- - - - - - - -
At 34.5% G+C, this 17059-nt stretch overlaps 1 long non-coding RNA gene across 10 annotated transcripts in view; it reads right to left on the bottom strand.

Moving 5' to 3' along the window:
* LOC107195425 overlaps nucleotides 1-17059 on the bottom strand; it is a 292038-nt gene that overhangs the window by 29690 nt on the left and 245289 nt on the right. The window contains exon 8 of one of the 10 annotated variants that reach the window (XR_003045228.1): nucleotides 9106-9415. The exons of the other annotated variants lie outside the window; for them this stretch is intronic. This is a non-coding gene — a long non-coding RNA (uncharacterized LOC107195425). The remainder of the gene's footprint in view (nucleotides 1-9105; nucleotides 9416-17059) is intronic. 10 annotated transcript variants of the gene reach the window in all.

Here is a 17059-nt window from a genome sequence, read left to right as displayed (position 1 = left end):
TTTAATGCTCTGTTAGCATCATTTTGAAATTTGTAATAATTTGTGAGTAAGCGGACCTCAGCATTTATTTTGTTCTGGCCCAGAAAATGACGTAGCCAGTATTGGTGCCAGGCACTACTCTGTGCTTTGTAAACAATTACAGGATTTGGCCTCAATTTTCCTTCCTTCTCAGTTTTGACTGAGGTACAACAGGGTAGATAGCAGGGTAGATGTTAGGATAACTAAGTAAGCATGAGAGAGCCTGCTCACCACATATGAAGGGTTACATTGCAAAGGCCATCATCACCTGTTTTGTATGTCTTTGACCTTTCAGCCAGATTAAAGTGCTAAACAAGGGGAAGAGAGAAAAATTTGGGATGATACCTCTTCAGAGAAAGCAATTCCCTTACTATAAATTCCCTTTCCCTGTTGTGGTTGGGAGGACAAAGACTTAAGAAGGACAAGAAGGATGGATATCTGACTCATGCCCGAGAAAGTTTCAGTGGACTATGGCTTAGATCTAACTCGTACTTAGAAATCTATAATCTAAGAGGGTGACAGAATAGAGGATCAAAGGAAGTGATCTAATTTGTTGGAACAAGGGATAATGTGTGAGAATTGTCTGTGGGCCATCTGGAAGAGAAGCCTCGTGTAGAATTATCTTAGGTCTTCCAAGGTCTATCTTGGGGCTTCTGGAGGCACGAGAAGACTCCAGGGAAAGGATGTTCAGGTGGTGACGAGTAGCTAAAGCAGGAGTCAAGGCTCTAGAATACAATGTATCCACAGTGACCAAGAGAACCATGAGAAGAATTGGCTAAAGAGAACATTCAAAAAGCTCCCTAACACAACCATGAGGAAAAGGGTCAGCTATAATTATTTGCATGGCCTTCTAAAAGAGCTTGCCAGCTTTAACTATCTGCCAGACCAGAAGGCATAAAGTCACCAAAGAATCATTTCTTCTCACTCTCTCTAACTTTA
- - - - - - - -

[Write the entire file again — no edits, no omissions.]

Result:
At 34.5% G+C, this 17059-nt stretch overlaps 1 long non-coding RNA gene across 10 annotated transcripts in view; it reads right to left on the bottom strand.

Moving 5' to 3' along the window:
* LOC107195425 overlaps nucleotides 1-17059 on the bottom strand; it is a 292038-nt gene that overhangs the window by 29690 nt on the left and 245289 nt on the right. The window contains exon 8 of one of the 10 annotated variants that reach the window (XR_003045228.1): nucleotides 9106-9415. The exons of the other annotated variants lie outside the window; for them this stretch is intronic. This is a non-coding gene — a long non-coding RNA (uncharacterized LOC107195425). The remainder of the gene's footprint in view (nucleotides 1-9105; nucleotides 9416-17059) is intronic. 10 annotated transcript variants of the gene reach the window in all.

Here is a 17059-nt window from a genome sequence, read left to right as displayed (position 1 = left end):
TTTAATGCTCTGTTAGCATCATTTTGAAATTTGTAATAATTTGTGAGTAAGCGGACCTCAGCATTTATTTTGTTCTGGCCCAGAAAATGACGTAGCCAGTATTGGTGCCAGGCACTACTCTGTGCTTTGTAAACAATTACAGGATTTGGCCTCAATTTTCCTTCCTTCTCAGTTTTGACTGAGGTACAACAGGGTAGATAGCAGGGTAGATGTTAGGATAACTAAGTAAGCATGAGAGAGCCTGCTCACCACATATGAAGGGTTACATTGCAAAGGCCATCATCACCTGTTTTGTATGTCTTTGACCTTTCAGCCAGATTAAAGTGCTAAACAAGGGGAAGAGAGAAAAATTTGGGATGATACCTCTTCAGAGAAAGCAATTCCCTTACTATAAATTCCCTTTCCCTGTTGTGGTTGGGAGGACAAAGACTTAAGAAGGACAAGAAGGATGGATATCTGACTCATGCCCGAGAAAGTTTCAGTGGACTATGGCTTAGATCTAACTCGTACTTAGAAATCTATAATCTAAGAGGGTGACAGAATAGAGGATCAAAGGAAGTGATCTAATTTGTTGGAACAAGGGATAATGTGTGAGAATTGTCTGTGGGCCATCTGGAAGAGAAGCCTCGTGTAGAATTATCTTAGGTCTTCCAAGGTCTATCTTGGGGCTTCTGGAGGCACGAGAAGACTCCAGGGAAAGGATGTTCAGGTGGTGACGAGTAGCTAAAGCAGGAGTCAAGGCTCTAGAATACAATGTATCCACAGTGACCAAGAGAACCATGAGAAGAATTGGCTAAAGAGAACATTCAAAAAGCTCCCTAACACAACCATGAGGAAAAGGGTCAGCTATAATTATTTGCATGGCCTTCTAAAAGAGCTTGCCAGCTTTAACTATCTGCCAGACCAGAAGGCATAAAGTCACCAAAGAATCATTTCTTCTCACTCTCTCTAACTTTA